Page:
Invesco’s high-dividend, low-volatility ETF has outperformed the S&P 500 by 26.6% this year
Factor ETFs with defensive characteristics have been the best performers since the start of the year amid soaring inflation, recession fears and geopolitical headwinds.
In the first half alone, the prospect of lower corporate earnings was heightened by Russia’s invasion of Ukraine, which helped Bloomberg’s agricultural sub-index to double, while the price of oil rose. sextupled in less than two years.
In June, investors watched the Federal Reserve’s biggest rate hike in two decades, US consumer prices rose 9% year-on-year as auto loan delinquencies soared and US mortgage rates soared. 30-year-old had posted their biggest one-week jump in 35 years.
Against the backdrop of JP Morgan’s price valuation in a recession with an 85% probability, low volatility and high dividend ETFs have been the best performing factors so far this year, as at the end of the month of June.
This success translated into strong returns and inflows for ETFs listed in Europe. For instance ETF feeds April’s ETF, the $440 million Invesco S&P 500 High Dividend Low Volatility UCITS ETF (HDLG), returned 12.7% and saw inflows of $342 million so far. now this year, as of July 29, according to ETFLogic data.
Some of the best-performing low-volatility, high-income US stocks have also easily outperformed US market-cap-weighted benchmarks.
While the S&P 500 fell 13.9% in the first seven months of the year, the WisdomTree US Equity Income UCITS ETF (DHSP) and Invesco S&P 500 Low Volatility UCITS ETF (SPLG) posted returns 15.7% and 5.3% over the same period.
High-dividend ETFs also saw particularly impressive inflows. The two largest ETFs in their class, the $4.5 billion SPDR S&P US Dividend Aristocrats UCITS ETF (SPYD) and the $2.8 billion Vanguard FTSE All-World High Dividend UCITS ETF (VHYL), recorded inflows of $1.1 billion and $1 billion respectively this year. , end of July.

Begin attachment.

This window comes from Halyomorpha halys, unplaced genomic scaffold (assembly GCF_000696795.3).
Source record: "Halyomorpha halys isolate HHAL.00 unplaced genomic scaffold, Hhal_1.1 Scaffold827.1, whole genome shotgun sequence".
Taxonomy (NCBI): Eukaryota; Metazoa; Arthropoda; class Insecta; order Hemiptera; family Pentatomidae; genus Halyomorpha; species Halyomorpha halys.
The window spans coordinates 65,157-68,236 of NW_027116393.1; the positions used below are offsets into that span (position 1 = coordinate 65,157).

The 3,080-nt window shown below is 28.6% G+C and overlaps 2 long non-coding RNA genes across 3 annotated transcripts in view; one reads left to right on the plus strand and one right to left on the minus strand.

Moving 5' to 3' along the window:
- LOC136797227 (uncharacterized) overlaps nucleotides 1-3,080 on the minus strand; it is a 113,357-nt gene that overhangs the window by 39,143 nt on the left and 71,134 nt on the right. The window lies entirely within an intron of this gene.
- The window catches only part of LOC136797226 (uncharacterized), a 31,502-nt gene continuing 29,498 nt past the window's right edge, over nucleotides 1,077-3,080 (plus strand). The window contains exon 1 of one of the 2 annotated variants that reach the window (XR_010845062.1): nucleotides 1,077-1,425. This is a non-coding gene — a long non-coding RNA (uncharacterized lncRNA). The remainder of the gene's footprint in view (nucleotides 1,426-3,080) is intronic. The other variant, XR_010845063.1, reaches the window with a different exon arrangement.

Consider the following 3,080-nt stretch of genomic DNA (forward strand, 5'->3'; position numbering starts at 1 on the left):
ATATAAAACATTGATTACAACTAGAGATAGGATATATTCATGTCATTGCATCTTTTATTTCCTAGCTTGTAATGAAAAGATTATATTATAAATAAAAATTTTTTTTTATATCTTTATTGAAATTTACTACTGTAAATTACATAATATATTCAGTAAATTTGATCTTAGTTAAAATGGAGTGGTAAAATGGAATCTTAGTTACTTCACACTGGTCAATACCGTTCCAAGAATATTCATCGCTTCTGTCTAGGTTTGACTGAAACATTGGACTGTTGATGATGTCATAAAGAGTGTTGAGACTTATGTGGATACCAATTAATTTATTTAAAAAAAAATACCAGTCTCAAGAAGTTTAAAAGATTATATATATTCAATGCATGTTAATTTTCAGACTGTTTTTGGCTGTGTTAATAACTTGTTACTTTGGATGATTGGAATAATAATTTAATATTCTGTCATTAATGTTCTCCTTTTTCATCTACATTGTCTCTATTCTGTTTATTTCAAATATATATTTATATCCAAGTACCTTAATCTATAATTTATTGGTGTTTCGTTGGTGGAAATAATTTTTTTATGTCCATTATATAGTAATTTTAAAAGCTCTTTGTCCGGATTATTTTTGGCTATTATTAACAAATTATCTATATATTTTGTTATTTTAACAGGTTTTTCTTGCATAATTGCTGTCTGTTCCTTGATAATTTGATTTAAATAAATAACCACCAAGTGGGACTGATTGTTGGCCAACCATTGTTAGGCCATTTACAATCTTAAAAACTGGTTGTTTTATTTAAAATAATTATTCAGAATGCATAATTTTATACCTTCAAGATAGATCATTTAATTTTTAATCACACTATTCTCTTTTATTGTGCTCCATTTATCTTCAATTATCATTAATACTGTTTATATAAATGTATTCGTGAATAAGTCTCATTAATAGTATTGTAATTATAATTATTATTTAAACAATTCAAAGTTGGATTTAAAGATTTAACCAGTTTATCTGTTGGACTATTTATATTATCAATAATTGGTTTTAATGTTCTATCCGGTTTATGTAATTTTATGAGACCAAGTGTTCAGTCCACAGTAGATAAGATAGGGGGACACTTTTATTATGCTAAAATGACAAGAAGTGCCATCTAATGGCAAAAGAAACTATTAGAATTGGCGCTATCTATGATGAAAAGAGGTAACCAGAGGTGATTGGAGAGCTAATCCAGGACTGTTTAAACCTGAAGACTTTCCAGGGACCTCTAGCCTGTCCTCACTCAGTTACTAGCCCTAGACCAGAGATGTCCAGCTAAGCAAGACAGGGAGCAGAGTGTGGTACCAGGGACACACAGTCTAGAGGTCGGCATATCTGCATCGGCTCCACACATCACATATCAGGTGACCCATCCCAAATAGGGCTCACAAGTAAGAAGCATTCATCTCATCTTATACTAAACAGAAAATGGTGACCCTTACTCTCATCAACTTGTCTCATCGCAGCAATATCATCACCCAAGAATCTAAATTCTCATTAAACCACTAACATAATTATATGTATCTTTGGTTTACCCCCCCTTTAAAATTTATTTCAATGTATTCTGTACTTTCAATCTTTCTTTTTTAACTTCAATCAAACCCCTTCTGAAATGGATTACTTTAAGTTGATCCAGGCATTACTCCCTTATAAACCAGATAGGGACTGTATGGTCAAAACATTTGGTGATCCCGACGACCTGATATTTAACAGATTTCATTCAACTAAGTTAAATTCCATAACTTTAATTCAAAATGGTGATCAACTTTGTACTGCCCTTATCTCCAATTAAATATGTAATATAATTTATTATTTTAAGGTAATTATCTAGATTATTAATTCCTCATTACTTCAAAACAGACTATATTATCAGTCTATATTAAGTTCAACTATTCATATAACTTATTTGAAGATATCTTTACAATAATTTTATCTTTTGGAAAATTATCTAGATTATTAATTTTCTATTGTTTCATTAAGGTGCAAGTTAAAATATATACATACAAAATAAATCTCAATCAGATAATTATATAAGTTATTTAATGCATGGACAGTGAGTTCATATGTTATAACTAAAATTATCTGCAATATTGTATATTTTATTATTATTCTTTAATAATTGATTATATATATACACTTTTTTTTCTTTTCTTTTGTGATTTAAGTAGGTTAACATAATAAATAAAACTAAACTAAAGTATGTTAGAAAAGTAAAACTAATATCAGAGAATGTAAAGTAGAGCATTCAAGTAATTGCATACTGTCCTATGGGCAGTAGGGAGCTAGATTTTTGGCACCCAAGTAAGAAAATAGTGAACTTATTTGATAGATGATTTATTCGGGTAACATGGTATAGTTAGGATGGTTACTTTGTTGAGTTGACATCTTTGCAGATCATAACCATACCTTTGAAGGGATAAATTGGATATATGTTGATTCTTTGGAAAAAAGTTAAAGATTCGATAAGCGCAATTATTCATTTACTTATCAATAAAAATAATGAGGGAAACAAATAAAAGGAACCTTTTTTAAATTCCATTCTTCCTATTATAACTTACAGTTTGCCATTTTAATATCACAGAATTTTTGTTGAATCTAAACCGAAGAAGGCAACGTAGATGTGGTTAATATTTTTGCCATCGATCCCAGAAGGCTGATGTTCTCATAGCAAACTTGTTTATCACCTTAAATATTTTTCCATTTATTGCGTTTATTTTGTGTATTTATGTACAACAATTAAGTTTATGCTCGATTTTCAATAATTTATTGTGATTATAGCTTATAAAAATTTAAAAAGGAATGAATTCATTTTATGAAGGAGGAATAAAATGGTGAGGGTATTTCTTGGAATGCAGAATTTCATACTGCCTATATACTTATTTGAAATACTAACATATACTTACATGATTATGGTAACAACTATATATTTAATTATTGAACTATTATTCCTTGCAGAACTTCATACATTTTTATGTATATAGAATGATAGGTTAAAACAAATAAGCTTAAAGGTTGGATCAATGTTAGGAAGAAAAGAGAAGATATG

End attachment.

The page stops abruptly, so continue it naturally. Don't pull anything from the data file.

Explaining why these more defensive factors come into their own during times of conflict, Investment Metrics said in a note in May: “We would expect more defensive companies to perform well as the economy slows, as these companies have stronger balance sheets to weather the storm.
“Value, growth and smaller companies, which are more dependent on a stronger economic environment and easier access to finance, are expected to struggle in such an environment.”
Outside of the broad factor plays, other investors have also chosen to go the route of low-beta, high-income ETFs capturing individual sectors.
Proof of this, the three most popular consumer staples ETFs so far this year have welcomed a combined total of $783 million in new assets, while the top three inbound ETFs in the healthcare sector have seen a total of $597 million.
Interestingly, after the two best performing ETFs in the utilities sector posted returns of 17% each in the first seven months of the year, Europe’s largest utilities play, the iShares ETF STOXX Europe 600 Utilities UCITS (EXH9) of $289 million saw an outflow of $247 million in July. , perhaps showing investors that the outperformance of the utilities sector is coming to an end.
It could also be part of the surprise spin that many have experienced in recent weeks, thinking that a recession could serve as a firebreak for inflation and prompt the Federal Reserve to end its aggressive bull cycle.
This bet on a “Powell pivot” by the Fed Chairman and his team is a risky bet, but conducted with conviction with $394 million in the SPDR S&P US Technology Select Sector UCITS ETF (ZPDT) over the past month so that retail investors bought FAANGs at their highest volume since late July 2014, according to Vanda Research.
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